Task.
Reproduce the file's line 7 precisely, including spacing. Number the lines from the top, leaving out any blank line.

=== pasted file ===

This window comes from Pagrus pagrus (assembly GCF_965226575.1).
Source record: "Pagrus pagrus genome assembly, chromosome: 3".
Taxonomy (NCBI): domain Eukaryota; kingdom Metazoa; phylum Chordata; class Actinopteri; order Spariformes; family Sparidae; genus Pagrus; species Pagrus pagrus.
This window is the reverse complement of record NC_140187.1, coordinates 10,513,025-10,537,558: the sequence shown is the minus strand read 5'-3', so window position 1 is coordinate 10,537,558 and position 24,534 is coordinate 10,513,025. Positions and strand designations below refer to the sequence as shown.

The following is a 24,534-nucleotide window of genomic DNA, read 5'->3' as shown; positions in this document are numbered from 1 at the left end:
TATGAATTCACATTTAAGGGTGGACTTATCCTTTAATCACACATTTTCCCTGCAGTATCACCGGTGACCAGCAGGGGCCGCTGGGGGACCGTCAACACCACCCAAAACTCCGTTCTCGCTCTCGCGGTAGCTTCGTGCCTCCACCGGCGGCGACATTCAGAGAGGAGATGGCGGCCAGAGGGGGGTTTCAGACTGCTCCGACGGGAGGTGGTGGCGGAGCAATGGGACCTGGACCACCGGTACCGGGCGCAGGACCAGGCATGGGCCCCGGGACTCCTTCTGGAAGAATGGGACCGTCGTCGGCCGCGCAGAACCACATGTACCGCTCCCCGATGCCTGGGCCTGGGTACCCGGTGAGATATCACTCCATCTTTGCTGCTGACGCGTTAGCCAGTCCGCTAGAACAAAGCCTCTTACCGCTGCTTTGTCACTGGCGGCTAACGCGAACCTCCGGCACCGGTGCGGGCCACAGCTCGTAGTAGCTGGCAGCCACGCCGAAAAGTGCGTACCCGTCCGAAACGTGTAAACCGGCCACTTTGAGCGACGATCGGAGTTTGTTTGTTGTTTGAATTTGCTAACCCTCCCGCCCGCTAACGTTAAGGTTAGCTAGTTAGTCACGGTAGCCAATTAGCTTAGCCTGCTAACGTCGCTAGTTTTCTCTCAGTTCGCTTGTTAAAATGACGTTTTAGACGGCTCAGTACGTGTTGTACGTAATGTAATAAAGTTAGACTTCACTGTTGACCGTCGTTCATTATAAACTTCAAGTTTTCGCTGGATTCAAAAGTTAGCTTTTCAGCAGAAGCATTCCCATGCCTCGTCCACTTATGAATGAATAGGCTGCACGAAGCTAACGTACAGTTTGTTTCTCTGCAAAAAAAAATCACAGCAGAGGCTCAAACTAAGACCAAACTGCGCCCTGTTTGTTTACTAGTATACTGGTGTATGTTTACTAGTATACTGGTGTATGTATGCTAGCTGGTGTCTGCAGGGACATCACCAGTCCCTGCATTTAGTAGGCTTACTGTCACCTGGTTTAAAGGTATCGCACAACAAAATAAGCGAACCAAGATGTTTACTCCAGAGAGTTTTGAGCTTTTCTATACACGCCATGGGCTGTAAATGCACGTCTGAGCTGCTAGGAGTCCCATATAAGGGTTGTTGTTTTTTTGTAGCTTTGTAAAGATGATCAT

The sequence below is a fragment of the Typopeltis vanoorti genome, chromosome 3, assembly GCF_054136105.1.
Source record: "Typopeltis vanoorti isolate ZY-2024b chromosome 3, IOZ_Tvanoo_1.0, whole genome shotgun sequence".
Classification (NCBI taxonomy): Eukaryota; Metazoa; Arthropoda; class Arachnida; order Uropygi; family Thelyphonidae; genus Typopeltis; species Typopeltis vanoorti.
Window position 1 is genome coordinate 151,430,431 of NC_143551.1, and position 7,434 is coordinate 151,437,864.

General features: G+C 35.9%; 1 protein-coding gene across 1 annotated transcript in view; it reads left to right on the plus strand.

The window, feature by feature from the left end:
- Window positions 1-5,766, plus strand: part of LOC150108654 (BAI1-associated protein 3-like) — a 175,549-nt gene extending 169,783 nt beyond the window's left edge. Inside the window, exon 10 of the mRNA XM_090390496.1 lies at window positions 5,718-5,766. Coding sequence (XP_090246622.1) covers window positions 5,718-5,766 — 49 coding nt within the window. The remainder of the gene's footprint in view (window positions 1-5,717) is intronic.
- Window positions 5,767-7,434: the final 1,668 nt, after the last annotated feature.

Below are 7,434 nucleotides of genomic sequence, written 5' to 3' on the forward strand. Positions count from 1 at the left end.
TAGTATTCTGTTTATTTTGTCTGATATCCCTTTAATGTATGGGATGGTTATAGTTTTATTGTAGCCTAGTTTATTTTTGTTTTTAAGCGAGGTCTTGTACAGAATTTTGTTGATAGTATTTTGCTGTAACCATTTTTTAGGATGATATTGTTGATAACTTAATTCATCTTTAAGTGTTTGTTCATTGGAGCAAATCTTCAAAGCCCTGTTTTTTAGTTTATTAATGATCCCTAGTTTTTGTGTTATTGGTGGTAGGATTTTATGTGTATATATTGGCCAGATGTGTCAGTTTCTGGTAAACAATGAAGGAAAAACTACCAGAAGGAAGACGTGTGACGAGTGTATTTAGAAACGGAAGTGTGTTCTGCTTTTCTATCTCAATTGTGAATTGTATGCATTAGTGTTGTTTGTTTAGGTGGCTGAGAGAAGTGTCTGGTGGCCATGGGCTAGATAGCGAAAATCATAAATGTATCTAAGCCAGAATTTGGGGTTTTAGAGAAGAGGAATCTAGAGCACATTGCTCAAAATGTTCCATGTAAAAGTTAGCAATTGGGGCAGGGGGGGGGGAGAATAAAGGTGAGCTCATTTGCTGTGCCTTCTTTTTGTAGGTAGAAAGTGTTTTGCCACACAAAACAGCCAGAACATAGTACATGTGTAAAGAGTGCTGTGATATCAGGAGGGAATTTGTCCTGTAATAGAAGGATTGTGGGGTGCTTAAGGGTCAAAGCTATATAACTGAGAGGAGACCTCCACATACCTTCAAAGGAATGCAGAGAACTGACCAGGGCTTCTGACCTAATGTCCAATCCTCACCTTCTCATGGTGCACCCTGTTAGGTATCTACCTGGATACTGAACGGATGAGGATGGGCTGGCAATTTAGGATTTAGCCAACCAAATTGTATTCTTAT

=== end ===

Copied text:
The sequence below is a fragment of the Typopeltis vanoorti genome, chromosome 3, assembly GCF_054136105.1.